Szeged: "You shouldn't enter a country through a hole in a fence," the judge tells Mustafa, a Syrian migrant charged with a new type of crime created in Hungary only last month -- illegally entering the country by crossing the newly-built barrier on the border with Serbia.
"You should knock on a door when you want to come into a house," adds the judge, Gy. Molnar Sandor, during the trial taking place in the southern Hungarian city of Szeged.
The government ordered the building of the razor wire barrier in August to stem the flow of migrants, with more than 320,000 crossing Hungary so far this year, most headed on via Austria to Germany.
But hundreds continued to climb over or crawl under the fence even after the new legislation came into force on September 15. Since then, there have been more than 400 fast-track trials of migrants -- mostly Syrians and Iraqis -- charged with the crime.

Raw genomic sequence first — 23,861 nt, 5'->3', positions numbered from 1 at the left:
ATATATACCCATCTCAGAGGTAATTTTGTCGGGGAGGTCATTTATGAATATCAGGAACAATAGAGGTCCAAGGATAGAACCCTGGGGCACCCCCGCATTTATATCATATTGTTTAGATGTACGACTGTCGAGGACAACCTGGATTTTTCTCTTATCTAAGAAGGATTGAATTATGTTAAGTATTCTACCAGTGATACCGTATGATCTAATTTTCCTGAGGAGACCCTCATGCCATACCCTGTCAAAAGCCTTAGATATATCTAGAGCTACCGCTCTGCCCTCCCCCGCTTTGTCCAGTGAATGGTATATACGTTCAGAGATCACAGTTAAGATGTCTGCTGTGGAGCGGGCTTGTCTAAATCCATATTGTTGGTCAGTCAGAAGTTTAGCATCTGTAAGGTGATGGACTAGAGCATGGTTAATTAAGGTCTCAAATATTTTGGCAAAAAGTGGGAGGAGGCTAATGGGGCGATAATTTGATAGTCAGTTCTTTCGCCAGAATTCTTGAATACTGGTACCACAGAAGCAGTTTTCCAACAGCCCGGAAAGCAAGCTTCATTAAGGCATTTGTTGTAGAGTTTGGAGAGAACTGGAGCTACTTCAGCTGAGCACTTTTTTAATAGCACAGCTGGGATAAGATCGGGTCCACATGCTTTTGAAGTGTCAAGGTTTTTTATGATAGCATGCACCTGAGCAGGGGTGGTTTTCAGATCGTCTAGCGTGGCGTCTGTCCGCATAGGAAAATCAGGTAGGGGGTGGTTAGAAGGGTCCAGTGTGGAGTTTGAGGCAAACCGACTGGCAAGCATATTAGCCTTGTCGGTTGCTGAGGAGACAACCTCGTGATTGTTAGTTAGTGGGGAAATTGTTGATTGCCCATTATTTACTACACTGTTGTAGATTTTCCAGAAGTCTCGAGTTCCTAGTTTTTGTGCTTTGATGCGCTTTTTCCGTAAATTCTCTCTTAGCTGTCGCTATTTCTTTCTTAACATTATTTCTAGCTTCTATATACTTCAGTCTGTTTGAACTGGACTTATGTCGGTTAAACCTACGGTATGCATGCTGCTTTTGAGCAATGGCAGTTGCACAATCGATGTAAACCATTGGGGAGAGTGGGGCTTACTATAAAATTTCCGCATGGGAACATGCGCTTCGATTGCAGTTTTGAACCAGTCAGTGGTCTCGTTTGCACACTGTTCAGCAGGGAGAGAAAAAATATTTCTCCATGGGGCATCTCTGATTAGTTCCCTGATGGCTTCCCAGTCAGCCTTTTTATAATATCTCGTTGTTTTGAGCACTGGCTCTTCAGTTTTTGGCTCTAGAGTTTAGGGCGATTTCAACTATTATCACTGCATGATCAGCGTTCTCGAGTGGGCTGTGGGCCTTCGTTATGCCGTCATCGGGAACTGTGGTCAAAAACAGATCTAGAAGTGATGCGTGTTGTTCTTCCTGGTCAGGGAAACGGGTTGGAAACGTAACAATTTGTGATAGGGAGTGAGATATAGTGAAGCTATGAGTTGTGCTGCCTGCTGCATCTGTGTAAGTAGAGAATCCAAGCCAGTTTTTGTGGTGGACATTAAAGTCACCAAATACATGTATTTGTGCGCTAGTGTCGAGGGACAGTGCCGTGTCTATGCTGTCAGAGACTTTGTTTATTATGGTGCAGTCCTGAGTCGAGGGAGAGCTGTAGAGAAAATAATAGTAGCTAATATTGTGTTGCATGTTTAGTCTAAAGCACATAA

Meanwhile, the fence has merely shifted the problem as people now mostly arrive in Hungary via its border with Croatia and are taken to Austria on trains provided by the authorities.
"No one told me I could go through Croatia," Mustafa said, his hand shaking as he holds a copy of his verdict, an expulsion order barring him from Hungary for two years, and ordering his removal to Serbia, deemed a "safe" country by Hungary.
His name will also be entered in an EU database, possibly preventing him from entering any country in the bloc's passport-free Schengen zone.
"They say they are brought to the fence by smugglers in Serbia, they really are victims," said Mohammed Kerro, a Kurdish-speaking interpreter who has been working at three or four trials every day for the last three weeks.